Marine Researchers Capture Amazing Video Of The Mysterious Giant Phantom Jelly For The First Time
The Monterey Bay Aquarium Research Institute (MBARI) has been studying the ocean floor for the past 34 years. Despite sending out thousands of remotely operated vehicles (ROVs), this is only the ninth time they’ve stumbled upon this cagey crimson creature. One of the deep-water robots caught the giant phantom jellyfish on camera as it buzzed through the Monterey Bay twilight zone.
10 This rare creature was spotted in Monterey Bay last November 2021
The MBARI team used the ROV Doc Ricketts to spot this giant phantom jelly (Stygiomedusa gigantea) in November 2021 at a depth of 990 meters (3,200 feet) in Monterey Bay. Seeing a ghostly giant like this one is unusual. According to the institute’s findings, the researchers were using a remotely controlled submarine to explore the ocean floor off the coast of Monterey Bay, California, when they discovered the creature by the submarine.
9 These deep-sea creatures can grow to gigantic sizes
This deep-sea inhabitant has a bell that can grow to be more than 1-meter (3.3 feet) in diameter and four oral (or mouth) arms that can reach lengths of more than 10 meters (33 feet). The giant phantom jellyfish is remarkable not only for its size but also for its strange and captivating appearance and manner of movement. When compared to other esoteric deep-sea jellies, they are still relatively unusual. Its umbrella-shaped head, or bulbous bell, looks like it’s been lit from within like an orange candy. Even when viewed from above, the creature resembles a hat with undulating peaks and four drooping scarves.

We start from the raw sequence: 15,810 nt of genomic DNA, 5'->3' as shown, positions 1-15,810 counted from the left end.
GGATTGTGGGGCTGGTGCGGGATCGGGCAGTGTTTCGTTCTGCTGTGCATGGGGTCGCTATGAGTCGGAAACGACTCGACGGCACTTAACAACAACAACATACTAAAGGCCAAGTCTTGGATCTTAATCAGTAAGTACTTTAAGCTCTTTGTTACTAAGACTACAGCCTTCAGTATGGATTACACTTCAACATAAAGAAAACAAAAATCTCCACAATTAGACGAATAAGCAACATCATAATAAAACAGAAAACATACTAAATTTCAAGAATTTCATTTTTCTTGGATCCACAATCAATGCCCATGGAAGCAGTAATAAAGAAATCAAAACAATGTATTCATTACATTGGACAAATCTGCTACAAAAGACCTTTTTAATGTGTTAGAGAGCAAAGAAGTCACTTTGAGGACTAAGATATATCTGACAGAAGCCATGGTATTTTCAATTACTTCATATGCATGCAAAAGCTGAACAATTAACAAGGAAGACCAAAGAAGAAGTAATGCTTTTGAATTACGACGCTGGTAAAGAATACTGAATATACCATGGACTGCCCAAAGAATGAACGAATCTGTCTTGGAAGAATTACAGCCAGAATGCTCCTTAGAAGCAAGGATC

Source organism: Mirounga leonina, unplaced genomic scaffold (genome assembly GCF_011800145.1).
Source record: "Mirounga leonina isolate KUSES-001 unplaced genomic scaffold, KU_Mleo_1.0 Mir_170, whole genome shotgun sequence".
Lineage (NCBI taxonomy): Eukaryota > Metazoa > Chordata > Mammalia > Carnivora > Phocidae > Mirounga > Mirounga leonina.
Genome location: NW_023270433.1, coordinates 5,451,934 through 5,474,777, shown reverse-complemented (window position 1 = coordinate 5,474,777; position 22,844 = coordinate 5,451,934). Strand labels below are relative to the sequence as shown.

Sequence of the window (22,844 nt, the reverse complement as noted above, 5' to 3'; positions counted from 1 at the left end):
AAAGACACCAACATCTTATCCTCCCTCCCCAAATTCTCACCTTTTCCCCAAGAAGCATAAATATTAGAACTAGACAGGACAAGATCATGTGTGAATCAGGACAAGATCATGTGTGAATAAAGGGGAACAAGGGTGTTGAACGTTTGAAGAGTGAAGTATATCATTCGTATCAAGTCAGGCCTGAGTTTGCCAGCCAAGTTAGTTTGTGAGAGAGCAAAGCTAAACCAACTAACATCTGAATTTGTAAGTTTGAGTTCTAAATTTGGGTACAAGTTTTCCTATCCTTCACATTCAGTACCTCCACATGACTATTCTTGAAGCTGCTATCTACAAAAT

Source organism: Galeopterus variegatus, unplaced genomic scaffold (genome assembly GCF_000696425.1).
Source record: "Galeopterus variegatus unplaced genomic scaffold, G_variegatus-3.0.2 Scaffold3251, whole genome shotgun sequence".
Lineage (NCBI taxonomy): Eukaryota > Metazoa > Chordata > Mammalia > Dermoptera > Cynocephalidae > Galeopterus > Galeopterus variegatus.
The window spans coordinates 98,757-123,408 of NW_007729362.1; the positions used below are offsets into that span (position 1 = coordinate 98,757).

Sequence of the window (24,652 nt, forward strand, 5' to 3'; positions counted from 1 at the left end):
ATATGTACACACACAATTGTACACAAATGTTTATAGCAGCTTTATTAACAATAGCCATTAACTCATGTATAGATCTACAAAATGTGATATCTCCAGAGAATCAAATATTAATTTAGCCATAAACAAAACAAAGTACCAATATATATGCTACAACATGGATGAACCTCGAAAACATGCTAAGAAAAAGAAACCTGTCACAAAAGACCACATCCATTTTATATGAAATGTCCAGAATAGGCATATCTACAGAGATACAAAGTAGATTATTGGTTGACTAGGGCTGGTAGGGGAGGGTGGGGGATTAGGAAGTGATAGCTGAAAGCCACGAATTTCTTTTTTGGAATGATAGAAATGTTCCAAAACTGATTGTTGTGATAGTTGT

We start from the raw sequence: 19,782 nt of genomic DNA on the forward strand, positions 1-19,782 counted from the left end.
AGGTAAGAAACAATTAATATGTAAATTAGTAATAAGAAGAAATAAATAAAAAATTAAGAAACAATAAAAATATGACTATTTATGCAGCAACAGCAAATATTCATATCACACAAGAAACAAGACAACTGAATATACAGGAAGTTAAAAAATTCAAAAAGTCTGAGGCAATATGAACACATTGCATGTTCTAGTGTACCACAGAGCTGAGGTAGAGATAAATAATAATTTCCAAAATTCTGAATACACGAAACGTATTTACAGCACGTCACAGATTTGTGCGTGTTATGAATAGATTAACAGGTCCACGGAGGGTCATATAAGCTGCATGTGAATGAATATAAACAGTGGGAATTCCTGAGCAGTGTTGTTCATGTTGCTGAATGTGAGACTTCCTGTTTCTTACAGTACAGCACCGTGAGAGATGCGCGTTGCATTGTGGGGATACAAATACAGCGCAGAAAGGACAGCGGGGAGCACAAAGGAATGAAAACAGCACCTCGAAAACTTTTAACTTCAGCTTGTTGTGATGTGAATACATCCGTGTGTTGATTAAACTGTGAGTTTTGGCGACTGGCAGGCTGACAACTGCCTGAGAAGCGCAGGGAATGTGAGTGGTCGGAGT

8 There have been very few sightings of these mysterious creatures
The ROVs at MBARI have made thousands of dives but have only managed to capture this spectacular species nine times. In 1899, scientists brought home their first specimen of the massive phantom jelly. Since then, researchers have only seen this species a couple of times.
7 They are found in all oceans except the Arctic
It has been documented in every ocean basin apart from the Arctic, suggesting it has a global distribution. However, the difficulty of getting to its deepwater habitat reduces the number of confirmed sightings of this massive, widely dispersed species. Even though this species is believed to inhabit all oceans outside of the Arctic, the giant phantom jelly had only been formally spotted 110 times by 2009.